The latest research suggests antisocial and aggressive in teenagers is linked to underdeveloped parts of the brain associated with decision-making.

The Psychiatry volume of JAMA (the Journal of the American Medical Association) published a meta-analysis that combined brain imaging figures from 13 previous studies, making it the largest study of its kind. It revealed that areas of the brain important for empathic responses, reading facial expressions and emotional regulation are deficient in youths with behavioural problems.

Study author Dr Stephane De Brito said: 'We know that severe behavioural problems in youths are not only predictive of antisocial and aggressive behaviour in adulthood, but also substance misuse, mental health problems and poor physical health. For that reason, behavioural problems are an essential target for prevention efforts and our study advances understanding of the brain regions associated with aggressive and antisocial behaviour in youths.'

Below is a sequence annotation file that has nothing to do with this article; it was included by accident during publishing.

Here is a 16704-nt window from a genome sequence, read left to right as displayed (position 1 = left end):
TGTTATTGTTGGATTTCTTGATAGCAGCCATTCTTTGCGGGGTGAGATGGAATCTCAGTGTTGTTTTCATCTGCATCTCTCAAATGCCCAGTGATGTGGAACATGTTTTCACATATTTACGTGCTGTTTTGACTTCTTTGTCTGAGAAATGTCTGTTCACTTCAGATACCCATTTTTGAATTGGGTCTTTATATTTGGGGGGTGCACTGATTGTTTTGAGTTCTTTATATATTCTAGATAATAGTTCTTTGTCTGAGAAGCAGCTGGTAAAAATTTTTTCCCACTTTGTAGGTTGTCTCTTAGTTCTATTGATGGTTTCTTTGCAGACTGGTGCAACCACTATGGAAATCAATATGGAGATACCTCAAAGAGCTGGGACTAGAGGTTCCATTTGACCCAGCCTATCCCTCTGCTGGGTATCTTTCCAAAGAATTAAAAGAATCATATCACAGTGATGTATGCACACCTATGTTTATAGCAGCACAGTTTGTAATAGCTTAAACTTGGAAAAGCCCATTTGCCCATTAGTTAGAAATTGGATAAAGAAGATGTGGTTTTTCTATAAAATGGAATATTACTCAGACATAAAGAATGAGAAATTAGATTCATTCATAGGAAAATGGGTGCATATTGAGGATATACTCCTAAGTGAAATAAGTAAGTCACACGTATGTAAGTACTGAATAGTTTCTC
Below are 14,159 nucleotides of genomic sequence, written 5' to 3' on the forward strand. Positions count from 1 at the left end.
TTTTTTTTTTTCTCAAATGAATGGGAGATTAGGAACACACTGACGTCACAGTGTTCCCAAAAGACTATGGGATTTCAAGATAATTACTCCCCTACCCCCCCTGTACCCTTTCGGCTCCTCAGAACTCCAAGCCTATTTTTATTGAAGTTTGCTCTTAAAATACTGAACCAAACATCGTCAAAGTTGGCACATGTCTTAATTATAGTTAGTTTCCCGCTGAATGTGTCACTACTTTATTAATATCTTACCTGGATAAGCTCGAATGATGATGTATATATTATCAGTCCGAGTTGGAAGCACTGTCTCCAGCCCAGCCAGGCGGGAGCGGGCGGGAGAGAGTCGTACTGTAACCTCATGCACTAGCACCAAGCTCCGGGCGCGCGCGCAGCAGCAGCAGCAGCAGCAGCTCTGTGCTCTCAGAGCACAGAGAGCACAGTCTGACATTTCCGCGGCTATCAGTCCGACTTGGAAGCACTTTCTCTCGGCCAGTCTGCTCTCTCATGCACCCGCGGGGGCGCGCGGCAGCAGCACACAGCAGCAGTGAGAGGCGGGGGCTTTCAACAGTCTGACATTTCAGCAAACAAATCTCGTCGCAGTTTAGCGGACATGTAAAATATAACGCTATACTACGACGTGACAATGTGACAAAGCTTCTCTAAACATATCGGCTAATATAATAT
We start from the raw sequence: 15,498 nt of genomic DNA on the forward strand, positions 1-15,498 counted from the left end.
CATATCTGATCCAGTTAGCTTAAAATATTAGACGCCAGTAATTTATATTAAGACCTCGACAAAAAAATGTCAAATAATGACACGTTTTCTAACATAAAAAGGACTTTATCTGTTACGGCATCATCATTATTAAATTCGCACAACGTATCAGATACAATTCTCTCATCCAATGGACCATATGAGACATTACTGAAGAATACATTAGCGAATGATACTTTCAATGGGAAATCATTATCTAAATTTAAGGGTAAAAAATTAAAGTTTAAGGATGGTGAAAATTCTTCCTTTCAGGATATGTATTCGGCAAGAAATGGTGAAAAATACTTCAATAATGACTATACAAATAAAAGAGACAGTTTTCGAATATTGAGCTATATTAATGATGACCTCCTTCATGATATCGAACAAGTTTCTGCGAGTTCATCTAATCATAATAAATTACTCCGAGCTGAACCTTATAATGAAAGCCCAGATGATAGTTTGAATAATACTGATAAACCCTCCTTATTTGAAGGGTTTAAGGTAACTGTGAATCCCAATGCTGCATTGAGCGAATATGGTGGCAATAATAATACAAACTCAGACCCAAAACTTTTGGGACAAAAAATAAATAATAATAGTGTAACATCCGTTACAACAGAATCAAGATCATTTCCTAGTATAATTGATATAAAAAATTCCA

Co Author Dr Jack Rogers, Research Fellow at Birmingham University, said: 'There are a lot of questions still outstanding. For instance, prospective longitudinal studies are needed to assess if these structural differences are present early in life and if they persist over a longer period of time” He continued, “'In future research, it will also be important to examine if these brain differences, and the affective and cognitive processes they are involved in, can be influenced by therapeutic interventions to promote a good outcome in adult life.'

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Click for the full story from JAMA Psychiatry